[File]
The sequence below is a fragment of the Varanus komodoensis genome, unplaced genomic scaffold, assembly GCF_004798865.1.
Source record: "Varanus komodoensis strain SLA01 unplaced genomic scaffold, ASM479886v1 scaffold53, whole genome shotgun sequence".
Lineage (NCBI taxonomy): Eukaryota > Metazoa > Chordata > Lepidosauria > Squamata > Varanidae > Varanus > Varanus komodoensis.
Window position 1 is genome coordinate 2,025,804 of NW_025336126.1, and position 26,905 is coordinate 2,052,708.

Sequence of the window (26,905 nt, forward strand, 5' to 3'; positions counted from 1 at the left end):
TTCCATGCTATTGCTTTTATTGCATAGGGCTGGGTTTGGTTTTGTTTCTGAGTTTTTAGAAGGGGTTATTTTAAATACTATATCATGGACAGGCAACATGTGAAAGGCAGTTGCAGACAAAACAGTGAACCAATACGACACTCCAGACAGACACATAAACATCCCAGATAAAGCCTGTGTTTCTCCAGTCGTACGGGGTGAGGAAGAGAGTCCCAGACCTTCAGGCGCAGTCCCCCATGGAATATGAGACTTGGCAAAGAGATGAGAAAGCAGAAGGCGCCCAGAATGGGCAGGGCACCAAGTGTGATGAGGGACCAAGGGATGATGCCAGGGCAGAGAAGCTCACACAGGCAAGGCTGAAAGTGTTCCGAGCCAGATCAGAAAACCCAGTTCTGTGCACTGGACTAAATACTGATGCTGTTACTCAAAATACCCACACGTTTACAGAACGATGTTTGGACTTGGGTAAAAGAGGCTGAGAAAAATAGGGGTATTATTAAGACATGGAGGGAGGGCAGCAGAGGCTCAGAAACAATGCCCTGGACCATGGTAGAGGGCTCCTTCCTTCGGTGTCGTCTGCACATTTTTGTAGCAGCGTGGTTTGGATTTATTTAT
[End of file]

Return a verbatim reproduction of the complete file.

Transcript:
The sequence below is a fragment of the Varanus komodoensis genome, unplaced genomic scaffold, assembly GCF_004798865.1.
Source record: "Varanus komodoensis strain SLA01 unplaced genomic scaffold, ASM479886v1 scaffold53, whole genome shotgun sequence".
Lineage (NCBI taxonomy): Eukaryota > Metazoa > Chordata > Lepidosauria > Squamata > Varanidae > Varanus > Varanus komodoensis.
Window position 1 is genome coordinate 2,025,804 of NW_025336126.1, and position 26,905 is coordinate 2,052,708.

Sequence of the window (26,905 nt, forward strand, 5' to 3'; positions counted from 1 at the left end):
TTCCATGCTATTGCTTTTATTGCATAGGGCTGGGTTTGGTTTTGTTTCTGAGTTTTTAGAAGGGGTTATTTTAAATACTATATCATGGACAGGCAACATGTGAAAGGCAGTTGCAGACAAAACAGTGAACCAATACGACACTCCAGACAGACACATAAACATCCCAGATAAAGCCTGTGTTTCTCCAGTCGTACGGGGTGAGGAAGAGAGTCCCAGACCTTCAGGCGCAGTCCCCCATGGAATATGAGACTTGGCAAAGAGATGAGAAAGCAGAAGGCGCCCAGAATGGGCAGGGCACCAAGTGTGATGAGGGACCAAGGGATGATGCCAGGGCAGAGAAGCTCACACAGGCAAGGCTGAAAGTGTTCCGAGCCAGATCAGAAAACCCAGTTCTGTGCACTGGACTAAATACTGATGCTGTTACTCAAAATACCCACACGTTTACAGAACGATGTTTGGACTTGGGTAAAAGAGGCTGAGAAAAATAGGGGTATTATTAAGACATGGAGGGAGGGCAGCAGAGGCTCAGAAACAATGCCCTGGACCATGGTAGAGGGCTCCTTCCTTCGGTGTCGTCTGCACATTTTTGTAGCAGCGTGGTTTGGATTTATTTAT